Oct 20, 2016, 9:46 AM
It is great and even timely that the Government of The Gambia, in its capacity as chair of the AU Peace and Security Council, calls council members to an extraordinary emergency meeting in Banjul to find a political solution to the conflict in South Sudan.
No doubt, the appalling situation in South Sudan, key among them the perennial instability, lack of security and the countless loss of human lives as the conflict intensifies, needs urgent action to save millions of lives.
Latest reports revealed that at least 1,000 people have died in this month’s fighting, and more than 121,600 are believed to have fled their homes.
Tens of thousands of civilians have sought refuge in UN camps, and reinforcements have been arriving to give them extra protection.
As we stated in these pages not long ago, Africans often tend to wait until the Eleventh Hour or even after an event before they started to respond.
The calling of the meeting is undoubtedly a welcome move by the African Union Peace and Security Council.
If we allow the conflict to continue, it is feared that the blood of many women, children and the most vulnerable of the society will be spilled in that country.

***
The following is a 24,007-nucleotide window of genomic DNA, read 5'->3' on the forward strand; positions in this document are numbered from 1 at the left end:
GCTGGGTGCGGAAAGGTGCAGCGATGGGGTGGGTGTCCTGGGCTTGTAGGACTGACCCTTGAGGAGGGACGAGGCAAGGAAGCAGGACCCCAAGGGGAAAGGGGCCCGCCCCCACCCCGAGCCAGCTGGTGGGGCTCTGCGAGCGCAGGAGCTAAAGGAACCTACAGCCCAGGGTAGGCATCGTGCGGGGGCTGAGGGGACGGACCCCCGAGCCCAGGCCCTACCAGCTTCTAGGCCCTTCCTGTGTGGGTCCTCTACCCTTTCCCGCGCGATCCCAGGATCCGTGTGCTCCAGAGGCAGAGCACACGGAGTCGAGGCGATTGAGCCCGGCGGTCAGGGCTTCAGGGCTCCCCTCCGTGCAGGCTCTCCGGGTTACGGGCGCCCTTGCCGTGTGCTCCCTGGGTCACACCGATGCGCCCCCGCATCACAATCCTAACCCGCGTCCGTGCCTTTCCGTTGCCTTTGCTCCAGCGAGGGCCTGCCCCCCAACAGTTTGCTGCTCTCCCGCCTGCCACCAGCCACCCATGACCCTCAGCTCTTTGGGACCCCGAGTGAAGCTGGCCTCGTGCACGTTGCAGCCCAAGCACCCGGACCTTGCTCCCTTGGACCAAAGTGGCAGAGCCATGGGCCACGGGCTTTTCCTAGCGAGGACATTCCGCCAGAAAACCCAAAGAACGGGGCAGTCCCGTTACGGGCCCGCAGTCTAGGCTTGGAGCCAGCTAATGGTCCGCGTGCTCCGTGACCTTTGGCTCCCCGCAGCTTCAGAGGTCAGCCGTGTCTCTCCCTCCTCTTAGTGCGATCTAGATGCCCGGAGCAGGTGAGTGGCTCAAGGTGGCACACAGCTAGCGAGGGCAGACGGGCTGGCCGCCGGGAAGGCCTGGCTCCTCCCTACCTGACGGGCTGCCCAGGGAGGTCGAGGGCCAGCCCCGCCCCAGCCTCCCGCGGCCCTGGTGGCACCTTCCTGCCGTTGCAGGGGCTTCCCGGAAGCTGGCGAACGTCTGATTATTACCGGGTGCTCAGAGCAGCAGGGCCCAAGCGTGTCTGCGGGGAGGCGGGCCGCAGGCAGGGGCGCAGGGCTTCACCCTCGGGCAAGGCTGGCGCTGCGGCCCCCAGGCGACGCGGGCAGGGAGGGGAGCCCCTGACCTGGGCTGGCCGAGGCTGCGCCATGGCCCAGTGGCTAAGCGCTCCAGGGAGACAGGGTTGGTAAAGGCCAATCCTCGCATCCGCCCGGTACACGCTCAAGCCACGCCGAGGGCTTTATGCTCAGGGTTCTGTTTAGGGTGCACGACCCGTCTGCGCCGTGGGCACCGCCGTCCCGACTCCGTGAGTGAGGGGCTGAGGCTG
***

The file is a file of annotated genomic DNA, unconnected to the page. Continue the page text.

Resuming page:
Like many other African countries, South Sudan is not immune to the devastating effects of such unfortunate happenings.
Many African countries, for instance, are still suffering from conflicts, whether manifest or simmering. So, if the heads of state of the African Union countries have failed to pay more attention to the situation in some of these countries, it is only natural that things like this one would sooner or later lead to a catastrophe.
And who suffers? It is mostly the women and children.
It is for these reasons, and a host of others, that African leaders should act swiftly to mediate between the two sides in South Sudan, so as to bring an end to this escalating conflict.
Our leaders should take urgent measures to save the lives of South Sudanese, especially women and children. They must act now, by taking the lead to rescue the people in South Sudan, and other countries in the continent.
The search for a peaceful solution to the current situation facing South Sudanese must now begin in earnest!
someone like you cares a whole awful lot, nothing is going to get better. It’s not.”